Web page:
Álvaro Gago • Director of Matria
"We’re portraying a person, not a victim"
- BERLINALE 2023: We talked to the Galician filmmaker about his debut feature, named after his previous short film that was a Sundance success, which portrays a woman overwhelmed by her circumstances
In Matria [+see also:
interview: Álvaro Gago
film profile], Álvaro Gago (Vigo, 1986) has taken the subject of his fourth short film further, a project of the same name with which he won the Grand Jury Prize at the 2018 Sundance Film Festival. The director gives us the lowdown on his film, which is presented in the Panorama section of the 73rd Berlinale.
Cineuropa: Has the fact that your short film won an award at Sundance made it easier to turn it into a feature film?
Álvaro Gago: I think so, although I didn't feel anything concrete, because it was a long process, with many stones, like everyone's. But there was an interest to see what I came up with next, but they didn't pave the road for me, so we had to fight for it and in the end we were lucky.
And new production companies have come on board.
I started the project in 2018 with Ringo Media, a low-profile production company, and I’m interested in growing with people of my generation, but it was clear that we needed other sources of funding. The Galician company Matriuska came after two meetings, where I understood how they wanted to produce it: respecting the places where we were going to shoot, which I was perfectly familiar with. I’d been in contact with Avalon before through my short films, so I was already on their radar and the collaboration finally materialised. It wasn't easy, because I'm a screenwriter almost because I have to be, I like writing but it's a process I struggle with. I think in images and translating them to paper isn’t easy for me, because the inner world I have in my head is difficult, especially at an atmospheric level, to put it onto paper. And when a production company reads such a dry script at this stage of looking for financing, they need time to think about it, logically.
Why did you decide to have a professional actress like María Vázquez (who we saw in Trot [+see also:
interview: Xacio Baño
film profile]) instead of a natural actress as in the short film?
It was a conscious decision. In the short film she explored everyday routines determined by her life circumstances, which resulted in a type of acting that was very reactive to external circumstances, physical and corporal, whereas in the film we incorporated reflection, with the character taking the reins and having to communicate these emotions, which are at the centre of the scenes. For this I needed someone with a special background and I had been looking forward to working with Maria for a long time. I sensed that she was flexible and also wanted to take risks.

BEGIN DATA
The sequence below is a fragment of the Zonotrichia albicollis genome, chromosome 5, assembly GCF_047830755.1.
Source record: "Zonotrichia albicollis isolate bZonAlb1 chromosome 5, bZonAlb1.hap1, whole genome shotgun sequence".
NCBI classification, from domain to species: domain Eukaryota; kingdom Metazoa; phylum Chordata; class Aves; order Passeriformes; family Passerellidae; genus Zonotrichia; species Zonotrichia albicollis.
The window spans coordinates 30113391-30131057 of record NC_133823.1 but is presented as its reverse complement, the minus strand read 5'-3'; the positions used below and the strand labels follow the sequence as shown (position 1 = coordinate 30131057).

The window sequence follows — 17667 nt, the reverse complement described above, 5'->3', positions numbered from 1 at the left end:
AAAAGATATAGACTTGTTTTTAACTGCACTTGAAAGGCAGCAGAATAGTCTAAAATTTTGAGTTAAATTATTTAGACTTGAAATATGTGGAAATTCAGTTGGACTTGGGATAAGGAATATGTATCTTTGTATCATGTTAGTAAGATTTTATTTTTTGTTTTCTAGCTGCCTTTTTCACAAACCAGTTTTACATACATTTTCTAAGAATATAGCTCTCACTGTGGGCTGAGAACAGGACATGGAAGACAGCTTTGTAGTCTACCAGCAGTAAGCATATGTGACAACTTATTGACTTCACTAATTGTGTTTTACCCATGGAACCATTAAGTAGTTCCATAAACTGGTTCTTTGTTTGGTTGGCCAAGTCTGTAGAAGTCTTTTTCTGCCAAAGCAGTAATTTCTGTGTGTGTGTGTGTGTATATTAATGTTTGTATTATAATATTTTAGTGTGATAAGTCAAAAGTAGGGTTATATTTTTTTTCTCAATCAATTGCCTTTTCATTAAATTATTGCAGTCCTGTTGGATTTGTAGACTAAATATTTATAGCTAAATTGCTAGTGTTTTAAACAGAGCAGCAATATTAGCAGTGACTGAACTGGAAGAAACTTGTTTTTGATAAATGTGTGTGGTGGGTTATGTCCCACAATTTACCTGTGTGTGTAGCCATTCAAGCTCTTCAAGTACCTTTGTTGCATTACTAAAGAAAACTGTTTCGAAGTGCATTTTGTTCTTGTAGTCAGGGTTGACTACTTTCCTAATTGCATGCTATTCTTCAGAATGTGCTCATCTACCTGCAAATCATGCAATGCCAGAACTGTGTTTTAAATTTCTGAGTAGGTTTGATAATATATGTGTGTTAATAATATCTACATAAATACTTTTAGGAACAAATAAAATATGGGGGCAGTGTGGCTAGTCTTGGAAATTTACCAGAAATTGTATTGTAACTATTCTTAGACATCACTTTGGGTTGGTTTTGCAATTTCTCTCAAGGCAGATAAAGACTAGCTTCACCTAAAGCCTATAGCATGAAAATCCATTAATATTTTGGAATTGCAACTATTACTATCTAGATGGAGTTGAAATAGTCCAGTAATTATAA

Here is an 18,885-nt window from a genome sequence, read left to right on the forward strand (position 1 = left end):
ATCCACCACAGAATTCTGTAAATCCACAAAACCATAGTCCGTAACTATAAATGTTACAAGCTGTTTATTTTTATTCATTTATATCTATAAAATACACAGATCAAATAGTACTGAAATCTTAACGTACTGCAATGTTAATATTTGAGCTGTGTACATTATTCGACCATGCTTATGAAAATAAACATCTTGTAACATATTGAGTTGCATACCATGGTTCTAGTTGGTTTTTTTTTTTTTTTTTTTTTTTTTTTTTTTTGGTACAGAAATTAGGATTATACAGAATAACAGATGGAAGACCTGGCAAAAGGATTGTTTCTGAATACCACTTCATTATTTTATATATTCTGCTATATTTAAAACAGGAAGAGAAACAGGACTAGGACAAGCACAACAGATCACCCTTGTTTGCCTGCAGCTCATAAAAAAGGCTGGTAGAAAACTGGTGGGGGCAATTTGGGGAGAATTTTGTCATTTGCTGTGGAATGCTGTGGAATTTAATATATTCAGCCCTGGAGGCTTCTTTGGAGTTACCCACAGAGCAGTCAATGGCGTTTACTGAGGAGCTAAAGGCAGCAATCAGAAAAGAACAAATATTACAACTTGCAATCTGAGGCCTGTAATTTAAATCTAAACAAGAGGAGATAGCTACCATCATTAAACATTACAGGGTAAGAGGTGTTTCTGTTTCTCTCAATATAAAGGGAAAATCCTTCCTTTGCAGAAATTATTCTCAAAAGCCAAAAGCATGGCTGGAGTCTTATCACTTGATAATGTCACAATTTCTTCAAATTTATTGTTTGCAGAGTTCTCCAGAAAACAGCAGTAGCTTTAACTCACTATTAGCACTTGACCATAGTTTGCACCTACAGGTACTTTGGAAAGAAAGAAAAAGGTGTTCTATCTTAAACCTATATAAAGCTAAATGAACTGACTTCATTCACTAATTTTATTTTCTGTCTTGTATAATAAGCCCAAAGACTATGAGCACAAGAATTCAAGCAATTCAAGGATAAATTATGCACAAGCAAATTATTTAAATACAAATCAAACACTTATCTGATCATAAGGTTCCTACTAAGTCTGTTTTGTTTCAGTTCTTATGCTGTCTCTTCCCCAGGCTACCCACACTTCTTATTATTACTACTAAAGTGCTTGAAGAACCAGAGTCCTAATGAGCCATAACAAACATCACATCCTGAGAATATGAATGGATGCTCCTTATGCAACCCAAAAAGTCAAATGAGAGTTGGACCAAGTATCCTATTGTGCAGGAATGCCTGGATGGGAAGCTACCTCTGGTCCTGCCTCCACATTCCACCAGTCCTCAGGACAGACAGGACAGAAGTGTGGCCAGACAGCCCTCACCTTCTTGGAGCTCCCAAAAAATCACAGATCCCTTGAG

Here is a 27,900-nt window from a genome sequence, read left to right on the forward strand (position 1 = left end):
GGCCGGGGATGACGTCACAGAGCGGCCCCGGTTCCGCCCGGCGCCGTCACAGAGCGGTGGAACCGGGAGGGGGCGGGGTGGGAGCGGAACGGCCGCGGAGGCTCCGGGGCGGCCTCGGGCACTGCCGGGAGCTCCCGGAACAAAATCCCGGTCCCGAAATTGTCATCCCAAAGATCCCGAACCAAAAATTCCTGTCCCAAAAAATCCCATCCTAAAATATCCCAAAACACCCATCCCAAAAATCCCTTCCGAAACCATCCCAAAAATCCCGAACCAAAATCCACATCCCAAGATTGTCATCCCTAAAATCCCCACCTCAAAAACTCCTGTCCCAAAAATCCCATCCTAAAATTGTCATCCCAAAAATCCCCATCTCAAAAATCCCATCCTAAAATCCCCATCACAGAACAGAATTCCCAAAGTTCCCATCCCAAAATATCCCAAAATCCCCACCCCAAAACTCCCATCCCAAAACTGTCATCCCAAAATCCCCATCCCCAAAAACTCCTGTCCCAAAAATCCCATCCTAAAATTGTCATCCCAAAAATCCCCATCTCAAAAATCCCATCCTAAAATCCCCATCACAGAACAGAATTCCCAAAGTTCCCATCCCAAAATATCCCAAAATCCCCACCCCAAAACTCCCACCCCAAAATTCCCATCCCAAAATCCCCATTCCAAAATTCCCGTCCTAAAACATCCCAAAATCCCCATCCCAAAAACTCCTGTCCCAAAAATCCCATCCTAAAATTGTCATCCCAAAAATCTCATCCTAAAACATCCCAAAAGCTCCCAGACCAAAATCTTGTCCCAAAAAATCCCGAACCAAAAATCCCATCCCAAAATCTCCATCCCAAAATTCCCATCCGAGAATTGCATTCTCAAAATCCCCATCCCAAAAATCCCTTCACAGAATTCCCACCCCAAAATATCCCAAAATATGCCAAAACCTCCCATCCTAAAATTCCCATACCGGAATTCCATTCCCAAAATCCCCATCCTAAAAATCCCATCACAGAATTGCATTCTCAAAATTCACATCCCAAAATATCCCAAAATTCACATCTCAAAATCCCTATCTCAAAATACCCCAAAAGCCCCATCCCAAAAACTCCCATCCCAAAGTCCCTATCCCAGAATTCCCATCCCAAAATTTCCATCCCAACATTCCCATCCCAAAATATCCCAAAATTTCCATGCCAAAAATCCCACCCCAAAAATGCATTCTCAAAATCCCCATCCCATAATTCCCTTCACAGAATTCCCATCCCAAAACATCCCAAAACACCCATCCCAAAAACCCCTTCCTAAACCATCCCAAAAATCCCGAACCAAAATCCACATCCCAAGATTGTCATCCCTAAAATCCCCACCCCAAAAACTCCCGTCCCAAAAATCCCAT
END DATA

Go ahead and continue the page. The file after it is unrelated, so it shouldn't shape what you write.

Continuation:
Your film follows its central character all the way through, for a short but intense time, like the Dardenne brothers’ Two Days, One Night [+see also:
interview: Luc and Jean-Pierre Dardenne
The Dardennes are definitely a massive inspiration, their films are also visceral and bodily films. Mine is also a powerful immersive journey, with the camera glued to the character and its swaying, to capture a vibrant reality, which hits you from the screen. Despite this stress, part of the screenplay work was to moderate the pace. I write from a reality that forced a pace that felt too fast in the story, so we had to reduce that level of stress with scenes that slowed down the film.
The pride of the main character is surprising, as she is strong and determined not only in her work, but also with men.
That's one of the key things that prompted me to make this film. The protagonist brings out her character. We’re portraying a person, not a victim: for me that was fundamental.
The film is shot in Galicia, which also appears on screen.
For me, cinema, as well as being a storytelling device, is about capturing a way of existing and that is at the heart of the film. When I was writing the script, I remember that I wanted to include scenes that captured a way of understanding life that is very specific to where we filmed. A context that also poses complex circumstances for the main character and determines her vital state, her state of awareness. The film asks how to find the cracks in these circumstances so that the main character's inner journey can begin.
Ramona reminded me of Nely Reguera’s María (and Everybody Else) [+see also:
interview: Nely Reguera
film profile], in how she overfocused on others, although the narrative tone was different.
Yes, exactly. She is someone who projects her own desires onto her daughter, not realising that it is she herself who needs to change. Therein lies the ethics of the story, in this process of intimate revolution.
(Translated from Spanish by Vicky York)
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